On 6/30/20 8:29 PM, Jóhann B. Guðmundsson wrote:
On 30.6.2020 17:49, John M. Harris Jr wrote:
On Tuesday, June 30, 2020 6:34:27 AM MST Jóhann B. Guðmundsson wrote:
Given Hans proposal [1] introduced systemd/grub2/Gnome upstream changes
it beg the question if now would not be the time to stop supporting
booting in legacy bios mode and move to uefi only supported boot which
has been available on any common intel based x86 platform since atleast
This is simply false. I'm currently writing this email on a ThinkPad X200
Tablet, which does not support UEFI. I can get dropping x86 support, but
dropping BIOS boot support?

Such proposal would never be about stop supporting older hardware that's just a 
misconception people are getting

And it's quite evident by the response here that hw that is atleast 2010 and 
older is still quite happily being used and that hw does not support UEFI and 
no one is talking about taking that away anytime soon.

The first step ( The actual change proposal ) would simply be about replace 
grub2 with sd-boot for UEFI strictly on the x86 architecture which has UEFI 
available and enabled ( is not using legacy bios ) and see what issue are 
encountered, solve those then consider moving to different architectures and 
further integration if relevant etc. ( baby steps ) Next I would suggest 
looking at UEFI supported ARM systems ( but I personally would have to obtain 
such hardware before doing so ).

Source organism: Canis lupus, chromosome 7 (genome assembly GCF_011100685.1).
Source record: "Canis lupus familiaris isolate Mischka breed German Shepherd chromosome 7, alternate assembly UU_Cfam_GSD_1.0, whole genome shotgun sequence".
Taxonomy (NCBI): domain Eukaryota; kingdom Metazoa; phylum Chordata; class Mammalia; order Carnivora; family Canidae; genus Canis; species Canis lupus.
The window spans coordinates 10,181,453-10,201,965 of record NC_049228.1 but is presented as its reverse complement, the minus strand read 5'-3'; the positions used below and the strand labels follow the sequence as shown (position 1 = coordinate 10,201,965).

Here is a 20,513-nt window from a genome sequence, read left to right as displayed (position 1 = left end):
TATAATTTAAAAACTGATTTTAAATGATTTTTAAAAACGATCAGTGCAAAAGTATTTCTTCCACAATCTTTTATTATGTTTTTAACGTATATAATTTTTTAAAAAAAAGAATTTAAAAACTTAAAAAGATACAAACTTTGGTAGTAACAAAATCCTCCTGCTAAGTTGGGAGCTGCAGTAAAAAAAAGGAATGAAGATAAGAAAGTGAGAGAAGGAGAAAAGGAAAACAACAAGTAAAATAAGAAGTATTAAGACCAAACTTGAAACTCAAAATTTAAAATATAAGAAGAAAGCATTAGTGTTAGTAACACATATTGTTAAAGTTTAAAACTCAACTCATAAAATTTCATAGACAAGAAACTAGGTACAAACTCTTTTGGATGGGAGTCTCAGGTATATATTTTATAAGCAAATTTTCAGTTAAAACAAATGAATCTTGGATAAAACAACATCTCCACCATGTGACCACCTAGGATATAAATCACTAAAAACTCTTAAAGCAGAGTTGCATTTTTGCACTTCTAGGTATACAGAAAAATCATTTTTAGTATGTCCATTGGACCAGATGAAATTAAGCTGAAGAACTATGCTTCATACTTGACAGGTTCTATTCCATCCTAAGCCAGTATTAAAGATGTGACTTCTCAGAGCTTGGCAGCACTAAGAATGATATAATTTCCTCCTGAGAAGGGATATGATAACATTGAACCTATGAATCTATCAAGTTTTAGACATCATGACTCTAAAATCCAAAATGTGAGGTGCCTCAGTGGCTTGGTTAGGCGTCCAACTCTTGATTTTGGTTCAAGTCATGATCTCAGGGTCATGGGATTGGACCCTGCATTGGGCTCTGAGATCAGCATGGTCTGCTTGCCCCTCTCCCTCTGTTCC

So instead of replacing grub2 you are suggesting adding sd-boot to the
list of supported boot-loaders and using it as the default bootloader
on x86_64 UEFI installs, correct ?

I'm not in the bootloader-team, but I do work very closely with them,
so I have only one question: who is going to pick up the extra
maintenance load this is going to cause ?

Note this might sound like me being a bit snarky, but that is not
my intention here. This is a serious question and without a good
answer to that question I believe that any proposal to add sd-boot
to the list of supported bootloaders is pretty much dead in the

Also note that this entails a lot more work then just maintaining sd-boot,
anaconda will need to be adjusted, kernel-install scripts will need to
be adjusted, etc. And what about upgrades, if upgrades stick with using grub2
then now we have 3 bootloader configs, including things like documentation on
how to change kernel commandline options, to maintain instead of 2.

Also I wonder, if you are not proposing to completely drop grub2 on x86_64
what does offering sd-boot in addition to grub2 actually offer as advantages?

sd-boot is simpler and a bit tighter integrated with systemd, which would
mean it is less work to maintain if we use it instead of grub, but if we
use it next to grub then all those advantages fall away. IOW if we use
it next to grub then all I see is a whole lot of extra work, with very
little gain.

AFAIK this (lot of extra work, very little gain) is exactly why we have
been sticking with grub2 so far. We need to maintain it anyway, at which
point we want to use it in as much cases as possible so that we can have
unified code and documentation for dealing with the bootloader.


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